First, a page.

Midway through Saawariya an overhead shot shows us a boat docking at a green and blue tiled shimmer of a pavement, the sort of image that takes one’s breath away. It isn’t the first shot in the film that is reminiscent of the work of Barcelona’s modernist architect genius Antonio Gaudi, and it won’t be the last, in a film that owes an ample debt to Gaudi’s love of riotous color and dynamic surfaces, and of the glazed tiles that hearken to Iberia’s Moorish past (a characteristic Gaudi shared with other Barcelona modernists, perhaps none more so than Domenech i Montaner, whose masterpiece, the Palau de la Musica Catalunya, just has to be the most beautiful concert hall in the world). The tribute is apt, given that Saawariya is itself set in a fantasy city partly out of the Arabian Nights, and partly out of Baz Luhrman’s Moulin Rouge, a self-consciously stagey backdrop to the one-sided love story of itinerant minstrel Ranbir Raj (Ranbir Kapoor) and Sakina (Sonam Kapoor), and (briefly) Sakina and Imaan (Salman Khan), as narrated by Gulabji (Rani Mukherji, in yet another role playing a hooker with a heart of gold). So striking are the visuals (despite the outsized debt to Luhrman), so successful director Sanjay Leela Bhansali’s and art director Omung Kumar’s claustrophobic reverie of a world immune to whiffs from the outside (so much so that Imaan’s explanation to Sakina that he has to leave her for a year because he works for "the country", is jarring – could anything so real as a country exist in the world of Saawariya?), that nothing in this or any other review should dissuade one from seeing this film on the big screen. One of Hindi cinema’s most unique visual idioms deserves no less.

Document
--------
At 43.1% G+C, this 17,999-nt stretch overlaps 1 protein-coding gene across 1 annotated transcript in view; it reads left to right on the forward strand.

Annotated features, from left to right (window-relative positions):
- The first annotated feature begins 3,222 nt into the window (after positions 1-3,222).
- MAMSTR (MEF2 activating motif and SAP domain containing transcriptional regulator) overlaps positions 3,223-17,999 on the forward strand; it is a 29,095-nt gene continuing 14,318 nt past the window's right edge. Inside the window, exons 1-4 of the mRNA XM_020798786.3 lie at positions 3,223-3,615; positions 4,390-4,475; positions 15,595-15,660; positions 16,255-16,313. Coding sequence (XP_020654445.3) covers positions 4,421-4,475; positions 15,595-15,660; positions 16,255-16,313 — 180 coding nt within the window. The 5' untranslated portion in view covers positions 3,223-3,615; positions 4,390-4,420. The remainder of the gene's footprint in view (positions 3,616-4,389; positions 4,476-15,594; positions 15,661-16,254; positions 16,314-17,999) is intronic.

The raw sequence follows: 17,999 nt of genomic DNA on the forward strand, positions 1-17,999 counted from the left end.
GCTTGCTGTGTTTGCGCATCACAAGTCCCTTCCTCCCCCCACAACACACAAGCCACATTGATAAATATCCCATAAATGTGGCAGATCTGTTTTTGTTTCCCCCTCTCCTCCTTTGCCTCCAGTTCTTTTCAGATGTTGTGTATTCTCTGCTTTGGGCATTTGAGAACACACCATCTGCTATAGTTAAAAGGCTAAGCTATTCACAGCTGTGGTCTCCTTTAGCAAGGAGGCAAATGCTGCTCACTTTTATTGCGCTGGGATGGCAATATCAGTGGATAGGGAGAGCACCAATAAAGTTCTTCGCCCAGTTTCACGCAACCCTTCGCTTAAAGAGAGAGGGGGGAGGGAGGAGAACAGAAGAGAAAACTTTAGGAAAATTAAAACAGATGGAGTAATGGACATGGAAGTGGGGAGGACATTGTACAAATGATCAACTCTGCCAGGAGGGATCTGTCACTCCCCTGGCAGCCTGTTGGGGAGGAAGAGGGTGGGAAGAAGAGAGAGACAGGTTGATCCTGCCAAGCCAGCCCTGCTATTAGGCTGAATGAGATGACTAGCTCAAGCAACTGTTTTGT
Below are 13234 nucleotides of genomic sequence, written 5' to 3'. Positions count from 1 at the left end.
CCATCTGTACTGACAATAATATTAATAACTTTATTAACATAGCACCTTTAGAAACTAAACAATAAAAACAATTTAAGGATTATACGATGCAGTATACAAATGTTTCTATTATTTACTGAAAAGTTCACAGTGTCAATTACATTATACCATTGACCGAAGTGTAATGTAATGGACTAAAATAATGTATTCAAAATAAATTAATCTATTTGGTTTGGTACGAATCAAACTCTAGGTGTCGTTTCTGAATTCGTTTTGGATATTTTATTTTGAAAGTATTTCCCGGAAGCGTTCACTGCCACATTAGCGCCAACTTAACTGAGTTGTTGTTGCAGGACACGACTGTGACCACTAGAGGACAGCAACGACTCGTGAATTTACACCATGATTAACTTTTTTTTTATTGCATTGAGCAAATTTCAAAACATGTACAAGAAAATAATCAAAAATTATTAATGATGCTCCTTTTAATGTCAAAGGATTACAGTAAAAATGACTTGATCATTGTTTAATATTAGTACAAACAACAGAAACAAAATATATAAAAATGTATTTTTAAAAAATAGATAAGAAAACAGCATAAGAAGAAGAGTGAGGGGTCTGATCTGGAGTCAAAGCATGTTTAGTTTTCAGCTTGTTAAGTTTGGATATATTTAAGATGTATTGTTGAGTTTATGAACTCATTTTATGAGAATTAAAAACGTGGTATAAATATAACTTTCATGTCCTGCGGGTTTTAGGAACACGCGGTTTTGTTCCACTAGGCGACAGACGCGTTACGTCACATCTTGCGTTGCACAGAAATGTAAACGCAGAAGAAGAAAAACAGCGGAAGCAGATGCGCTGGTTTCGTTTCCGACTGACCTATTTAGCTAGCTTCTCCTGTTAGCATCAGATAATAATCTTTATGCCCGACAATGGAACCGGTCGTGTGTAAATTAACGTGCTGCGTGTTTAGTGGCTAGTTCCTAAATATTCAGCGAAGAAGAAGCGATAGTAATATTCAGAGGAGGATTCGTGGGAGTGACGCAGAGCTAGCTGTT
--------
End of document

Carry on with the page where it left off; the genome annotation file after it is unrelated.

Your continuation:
The film (purportedly an adaptation of Dostoevsky’s White Nights) takes place over four nights, and centers on Ranbir’s love for Sakina, a shy girl he sees waiting on a bridge. She is waiting for Imaan, a former tenant and lover who has left her with a promise to meet her a year later on the bridge. Sakina is clearly drawn to Ranbir, but stops short of committing herself, verging on succumbing only when Ranbir convinces her that Imaan will not return. Except of course he does, and Sakina returns to him, completing the rather slight allegory: Ranbir has a hard time believing Imaan even exists, but Sakina (the name of the Prophet Muhammad’s great-granddaughter, and in Shiite Islam a symbol of patience and suffering womanhood in light of the slaughter of virtually all her male relatives by the forces of the Caliph Yazid) keeps the faith (“imaan”), and her devotion is given flesh and blood form by film’s end (a fantastic Salman Khan, whose hyper-stylized presence works well with Bhansali’s vision). Not for nothing is the film set in a Muslim ambience, and one might see a basic Sufi allegory of imaan fulfilled as partially operative here. And as in much North Indian Sufism, Krishna imagery suffuses Saawariya: Sakina is a sort of Mirabai, and Krishna was of course the original saawariya (“dark one”), although Bhansali, in an inversion of the trope of the eternally waiting woman, ultimately makes a Mira out of his saawariya, leaving Sakina and the kohl-rimmed Imaan as Radha and Krishna. The dark deity is manifest in the film’s colors too: Bhansali has gone on record to the effect that the film’s blue-green hues are meant to evoke the peacock (symbolizing Krishna), and the point is driven home by the film’s endless night, Krishna’s own black cloak as the song from Satyam Shivam Sundaram memorably phrased it (reminiscent also of Muhammad’s black shawl; indeed each is referred to in song and popular tradition as the “kaali kamli waala”, most recently in Bunty aur Babli's Kajra Re).